Last week I had the chance to chair the digital stream of the Customer 3.1 conference. It was illuminating and I was privileged to hear some very smart people talk about some very smart things they’re doing in their businesses to shift towards a more seamless experience for their customers.As a customer of many of those businesses myself, I feel I’m invested in some of the initiatives they’re undertaking. They’re all set to make my life simpler, to integrate into my life in a more convenient way, and to make being a customer of their's easier than ever before. Which all sounds good right? So why does it feel like something's missing?
A shift to functionalism
Back in 2008 when the GFC was in full force in the UK and uncertainty about economic prospects dominated the headlines, the government announced some severe austerity measures. They would strip back public spending on all but the most critical of services. They would concentrate on utilitarianism and functionality over and above everything else. If it wasn’t necessary, it wouldn’t be funded.
I remember listening to the radio (the actual radio!) listening to a member of the opposition party react to the announced measures and proclaim with gusto that “he didn’t want to live in a world without flowers on roundabouts.” Somewhat insensitive perhaps when the everyday Brit was worrying about staying in employment and maintaining a roof above their head. But it was a comment that has stuck with me throughout the almost ten years since.
Where's the delight?
As human beings, our needs are complex. Far more complex than any other creature on earth. While of course we have a need to function, we also have a deeply ingrained need for moments of joy, a need to create and admire things of beauty, a need to play, a need to revel in frivolity, a need to express ourselves. In short, a need to interact with the world around us on a far deeper level than simply that of the functional. A need for flowers on our roundabouts.
I think with the emergence of digital technology, as business leaders we’ve forgotten that. We’ve become so distracted by the possibilities of minimalism, that we’ve created a digital movement akin to the architectural brutalism of the 1950s and 60s. Where anything which doesn't affect the core experience is considered extraneous and superfluous to requirements. So consumed are we by how we can make a customer’s experience simple, easy, convenient, fast and seamless that we’ve forgotten to ask how we can make it more delightful.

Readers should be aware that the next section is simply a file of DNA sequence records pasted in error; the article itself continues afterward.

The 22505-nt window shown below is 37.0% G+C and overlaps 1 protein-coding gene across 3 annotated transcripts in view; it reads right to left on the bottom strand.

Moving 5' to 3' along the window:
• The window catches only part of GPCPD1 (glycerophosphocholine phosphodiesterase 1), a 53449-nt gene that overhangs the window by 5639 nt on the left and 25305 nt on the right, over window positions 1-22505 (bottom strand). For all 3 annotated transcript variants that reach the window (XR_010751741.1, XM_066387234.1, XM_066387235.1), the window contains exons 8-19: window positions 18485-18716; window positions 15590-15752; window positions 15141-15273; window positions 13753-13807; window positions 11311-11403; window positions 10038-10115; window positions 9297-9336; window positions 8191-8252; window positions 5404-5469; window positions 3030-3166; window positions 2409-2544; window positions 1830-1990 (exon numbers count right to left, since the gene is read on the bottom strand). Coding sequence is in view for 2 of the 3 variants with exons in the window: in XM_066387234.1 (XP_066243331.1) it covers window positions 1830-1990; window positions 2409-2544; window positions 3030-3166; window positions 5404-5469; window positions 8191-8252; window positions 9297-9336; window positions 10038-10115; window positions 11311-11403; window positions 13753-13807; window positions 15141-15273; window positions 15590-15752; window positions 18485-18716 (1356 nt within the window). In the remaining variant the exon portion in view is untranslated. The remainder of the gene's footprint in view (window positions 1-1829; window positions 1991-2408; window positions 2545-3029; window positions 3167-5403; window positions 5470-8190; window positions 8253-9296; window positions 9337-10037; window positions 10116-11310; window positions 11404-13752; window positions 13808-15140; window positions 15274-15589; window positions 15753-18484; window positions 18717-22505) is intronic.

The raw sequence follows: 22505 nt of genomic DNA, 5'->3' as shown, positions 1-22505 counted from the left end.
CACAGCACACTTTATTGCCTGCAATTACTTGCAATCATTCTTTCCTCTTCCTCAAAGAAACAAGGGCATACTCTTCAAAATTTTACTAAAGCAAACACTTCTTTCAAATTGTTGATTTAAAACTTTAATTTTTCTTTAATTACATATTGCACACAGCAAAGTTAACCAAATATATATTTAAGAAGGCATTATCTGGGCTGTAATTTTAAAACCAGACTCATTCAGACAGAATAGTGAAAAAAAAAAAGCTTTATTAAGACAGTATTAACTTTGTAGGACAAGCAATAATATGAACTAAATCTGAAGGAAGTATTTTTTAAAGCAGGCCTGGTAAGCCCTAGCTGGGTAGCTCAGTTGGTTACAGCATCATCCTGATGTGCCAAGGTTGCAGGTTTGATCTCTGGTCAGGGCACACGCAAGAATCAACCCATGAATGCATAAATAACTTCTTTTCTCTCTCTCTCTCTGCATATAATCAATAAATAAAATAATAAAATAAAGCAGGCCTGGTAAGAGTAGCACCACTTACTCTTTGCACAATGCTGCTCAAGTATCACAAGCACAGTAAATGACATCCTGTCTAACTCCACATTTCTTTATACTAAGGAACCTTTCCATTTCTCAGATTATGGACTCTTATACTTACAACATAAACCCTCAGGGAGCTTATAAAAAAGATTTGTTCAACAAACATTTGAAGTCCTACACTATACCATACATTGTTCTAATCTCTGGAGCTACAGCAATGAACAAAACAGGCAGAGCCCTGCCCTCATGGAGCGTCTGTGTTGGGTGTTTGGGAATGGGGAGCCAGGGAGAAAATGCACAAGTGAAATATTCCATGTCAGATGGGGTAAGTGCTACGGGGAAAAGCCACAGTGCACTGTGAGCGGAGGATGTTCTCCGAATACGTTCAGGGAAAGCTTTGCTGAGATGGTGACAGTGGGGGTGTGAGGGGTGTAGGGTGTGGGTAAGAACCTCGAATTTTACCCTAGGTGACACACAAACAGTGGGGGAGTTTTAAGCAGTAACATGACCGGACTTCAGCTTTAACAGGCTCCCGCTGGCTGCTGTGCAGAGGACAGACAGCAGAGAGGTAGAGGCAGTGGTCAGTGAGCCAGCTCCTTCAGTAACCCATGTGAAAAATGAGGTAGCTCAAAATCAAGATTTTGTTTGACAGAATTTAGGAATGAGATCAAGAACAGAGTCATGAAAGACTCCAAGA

Think beyond the measure
Think about a roundabout for a second. At its heart, it fulfils a similar function to that which UX practitioners would talk about every day. It's designed to create as smooth a flow of traffic from one place to another. It empowers the individual components of that traffic to fork off in the direction they wish to go, with minimum fuss. It’s about creating easy, seamless and uninterrupted journeys.
If we adopt a digital mindset to how we would measure that roundabout, we would seek to quantify its success. We would measure average traffic volume. Or perhaps use the average time from approach to exit to measure its effectiveness. Or the number of cars through it per hour. Or we’d go bigger picture and talk to the number of successful journeys facilitated per day or month. There would be clear and very trackable KPIs.
Winning the long game
Sadly, in that digital mindset, I don’t think we would ever put flowers on the roundabout. Doing so wouldn't increase traffic volume or speed up the time through it, so frankly what would be the point?
I think the point is that while as business people we think we’re building a digital experience, our customers don’t think they’re having one with us. As far as they’re concerned, they’re interacting with our brand. Simple as that. They don’t care what our digital strategy is, what our digital KPIs are, what we’re measuring, tracking and optimising. They care about being able to do what they want to do AND about feeling good while they do it. There can be delight in simplicity, but there can also be delight in positive complexity. So why are we so focussed on the former and so neglectful of the latter?
If you’re not using your digital experiences to create moments of joy, moments of frivolity, moments of escapism and moments of self-actualisation, you’re almost certainly missing out on a huge opportunity to create a deep and meaningful human connection with your customers. One that while it might not produce an immediately measurable lift, will help you win in the long term. And that's what really matters.
So... how are you going to put flowers on your roundabouts?
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